Harry Bichakjian learned to cook somewhere between the historic Armenian city of Kharpert and Chelsea, Massachusetts.
Like so much about my maternal grandfather’s life, exactly where and how that happened is a mystery.
I know that he came to the United States in 1887 at age 17, making him something of an Armenian-American pioneer. Chelsea, just across the Mystic River from Boston, became a magnet for other Armenian immigrants who found work in the nearby factories and mills. Grandpa eventually opened a boarding house and a lunch room.
Many of these Armenians found themselves migrating again when the factories moved South in the 1920s, and Grandpa went along. So did my other grandfather, Harry Kalajian.
The two Haroutyuns opened a restaurant together in Union City, New Jersey, with Bichakjian Grandpa running the kitchen. I know two things about the restaurant from first-hand testimony.
My father, who ate his first meal in America there in 1928, recalled that there was no menu. Everyone ate whatever Grandpa spooned into their bowls, usually starting with bulgur pilaf. Alice Bakalian, my mother’s cousin, remembers Grandpa’s pies — apple and apricot — freshly baked and cooling on top of the ice box. He always gave her one to take home.
I never met my grandfather the cook, but I remember his pies because my mother baked them. Grandpa’s apricot pie, perfectly tart and sweet at the same time, was her knockout dessert specialty.
Now, it’s Robyn’s. She bakes an apricot pie every holiday in honor of my mother.
You don’t have to wait for a holiday. This pie itself is reason to celebrate.
And what could be more Armenian than a pie filled with prunus Armenicus?
Armenian Apricot Pie
Pie Filling Ingredients:
- 2 (11-oz. pkgs.) dried apricots
- water (enough to cover the apricots)
- ½ cup granulated sugar
- 1 Tbsp. unsalted butter
- ½ tsp. cinnamon (or to taste)
- 1 Tbsp. (each) cornstarch and water (used to thicken apricot mixture)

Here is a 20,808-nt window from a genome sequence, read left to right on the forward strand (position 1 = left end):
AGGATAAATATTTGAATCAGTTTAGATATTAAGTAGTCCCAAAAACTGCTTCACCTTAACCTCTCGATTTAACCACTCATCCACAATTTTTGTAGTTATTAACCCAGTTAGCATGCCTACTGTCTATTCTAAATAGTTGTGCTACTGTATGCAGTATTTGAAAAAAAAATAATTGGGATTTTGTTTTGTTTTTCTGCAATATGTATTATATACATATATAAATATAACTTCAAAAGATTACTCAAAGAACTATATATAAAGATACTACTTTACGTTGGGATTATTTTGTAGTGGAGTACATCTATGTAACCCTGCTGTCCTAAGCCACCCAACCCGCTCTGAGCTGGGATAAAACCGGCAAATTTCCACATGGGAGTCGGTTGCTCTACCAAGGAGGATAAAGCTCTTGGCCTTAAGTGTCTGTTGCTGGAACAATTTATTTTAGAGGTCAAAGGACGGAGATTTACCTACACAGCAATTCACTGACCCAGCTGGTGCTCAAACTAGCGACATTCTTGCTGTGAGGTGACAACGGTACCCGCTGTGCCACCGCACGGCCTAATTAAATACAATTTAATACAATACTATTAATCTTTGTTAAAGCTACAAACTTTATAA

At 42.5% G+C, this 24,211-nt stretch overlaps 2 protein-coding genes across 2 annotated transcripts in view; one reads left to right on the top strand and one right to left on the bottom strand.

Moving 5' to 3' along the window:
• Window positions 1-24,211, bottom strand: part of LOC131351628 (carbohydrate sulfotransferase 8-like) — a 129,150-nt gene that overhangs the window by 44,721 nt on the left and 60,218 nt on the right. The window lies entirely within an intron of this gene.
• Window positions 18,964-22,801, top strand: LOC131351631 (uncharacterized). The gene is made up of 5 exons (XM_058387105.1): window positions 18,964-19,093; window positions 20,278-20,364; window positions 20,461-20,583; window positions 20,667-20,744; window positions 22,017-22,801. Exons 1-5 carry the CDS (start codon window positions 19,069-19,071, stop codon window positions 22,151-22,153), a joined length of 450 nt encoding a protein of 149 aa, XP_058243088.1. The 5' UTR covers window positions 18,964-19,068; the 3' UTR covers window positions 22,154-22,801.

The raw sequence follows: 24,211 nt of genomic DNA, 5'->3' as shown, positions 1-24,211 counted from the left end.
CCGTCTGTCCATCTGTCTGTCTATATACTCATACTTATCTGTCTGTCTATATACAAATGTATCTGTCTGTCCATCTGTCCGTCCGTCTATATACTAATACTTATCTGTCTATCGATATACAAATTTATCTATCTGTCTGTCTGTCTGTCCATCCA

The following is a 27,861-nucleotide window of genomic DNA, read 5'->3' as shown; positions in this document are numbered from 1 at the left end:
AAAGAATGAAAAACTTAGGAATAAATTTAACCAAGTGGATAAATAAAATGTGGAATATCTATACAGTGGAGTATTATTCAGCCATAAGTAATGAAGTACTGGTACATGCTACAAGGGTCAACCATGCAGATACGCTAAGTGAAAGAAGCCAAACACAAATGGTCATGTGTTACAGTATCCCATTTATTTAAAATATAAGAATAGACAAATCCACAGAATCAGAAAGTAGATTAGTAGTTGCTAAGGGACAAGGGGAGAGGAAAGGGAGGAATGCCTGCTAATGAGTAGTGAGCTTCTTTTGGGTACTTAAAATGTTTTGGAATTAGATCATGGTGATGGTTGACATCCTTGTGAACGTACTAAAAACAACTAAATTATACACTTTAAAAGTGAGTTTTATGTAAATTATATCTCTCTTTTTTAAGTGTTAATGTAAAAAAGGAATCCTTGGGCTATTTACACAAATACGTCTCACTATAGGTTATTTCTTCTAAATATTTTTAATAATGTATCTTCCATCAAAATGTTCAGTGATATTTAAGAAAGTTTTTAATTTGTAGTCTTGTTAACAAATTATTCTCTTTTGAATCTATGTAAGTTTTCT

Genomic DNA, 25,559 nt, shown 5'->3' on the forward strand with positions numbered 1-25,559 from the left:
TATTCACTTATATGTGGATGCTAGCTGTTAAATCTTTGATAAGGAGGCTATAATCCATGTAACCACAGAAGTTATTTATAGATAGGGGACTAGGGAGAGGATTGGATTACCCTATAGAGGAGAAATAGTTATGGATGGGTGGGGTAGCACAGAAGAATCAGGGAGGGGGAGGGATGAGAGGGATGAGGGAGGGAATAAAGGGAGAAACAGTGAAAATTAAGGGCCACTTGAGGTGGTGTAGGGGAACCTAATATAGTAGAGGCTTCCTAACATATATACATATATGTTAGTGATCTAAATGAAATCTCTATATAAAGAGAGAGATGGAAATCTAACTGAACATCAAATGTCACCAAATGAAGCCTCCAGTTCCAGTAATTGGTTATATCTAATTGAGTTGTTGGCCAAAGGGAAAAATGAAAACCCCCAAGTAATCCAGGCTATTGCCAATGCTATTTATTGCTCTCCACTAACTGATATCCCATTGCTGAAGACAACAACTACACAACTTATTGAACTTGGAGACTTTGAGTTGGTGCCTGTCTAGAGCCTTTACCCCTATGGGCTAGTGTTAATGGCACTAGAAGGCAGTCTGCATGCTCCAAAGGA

Pie Crust Ingredients:
- 2¾ cups all-purpose flour
- 1 Tbsp. granulated sugar
- 1 tsp. Kosher salt
- 2 sticks unsalted butter (cut into small cubes, chilled)
- ½ cup plus 2 Tbsp. ice-cold water
Egg Wash Ingredient:
- 1 egg, separated (Note: Egg white will be used to brush onto the bottom pie crust before the filling is added. Egg yolk will be brushed onto the pie crust surface.)
Pie Filling Directions:
- Place apricots in 3-quart pot. Put enough water to cover them; add sugar and stir.
- Bring to a boil, then reduce heat to low. Place a cover, tilted; cook for 15-20 minutes, stirring now and then. Add butter and cinnamon; stir until butter is melted.
- Using an immersion blender or potato masher, mash apricots until the mixture is smooth.
- Combine cornstarch and water, then add to apricot mixture and heat until thickened.
- Place apricot mixture in a bowl and allow to cool. Note: This can be made a day ahead of time, covered, and chilled in the refrigerator until ready to use.
Pie Crust Instructions:
- Place the flour, sugar, and salt in a food processor bowl fitted with the metal ‘S’ blade. Pulse in 1-second intervals to combine.
- Add all of the small cubes of chilled butter to the flour mixture in the processor bowl. Pulse until the butter is mixed with the flour without over-mixing. Bits of butter should still be visible, and the dough should look dry and crumbly.
- Add several tablespoons of ice-cold water at a time and continue to pulse. Stop adding water when you can gather the dough by hand and it holds together
- Place the mixture on clean work surface to form a ball. Cut the ball in half.
- Then, using the palm of your hand, press each half into around disk and wrap individually with plastic wrap. Place in the refrigerator for at least three hours, or overnight for best results.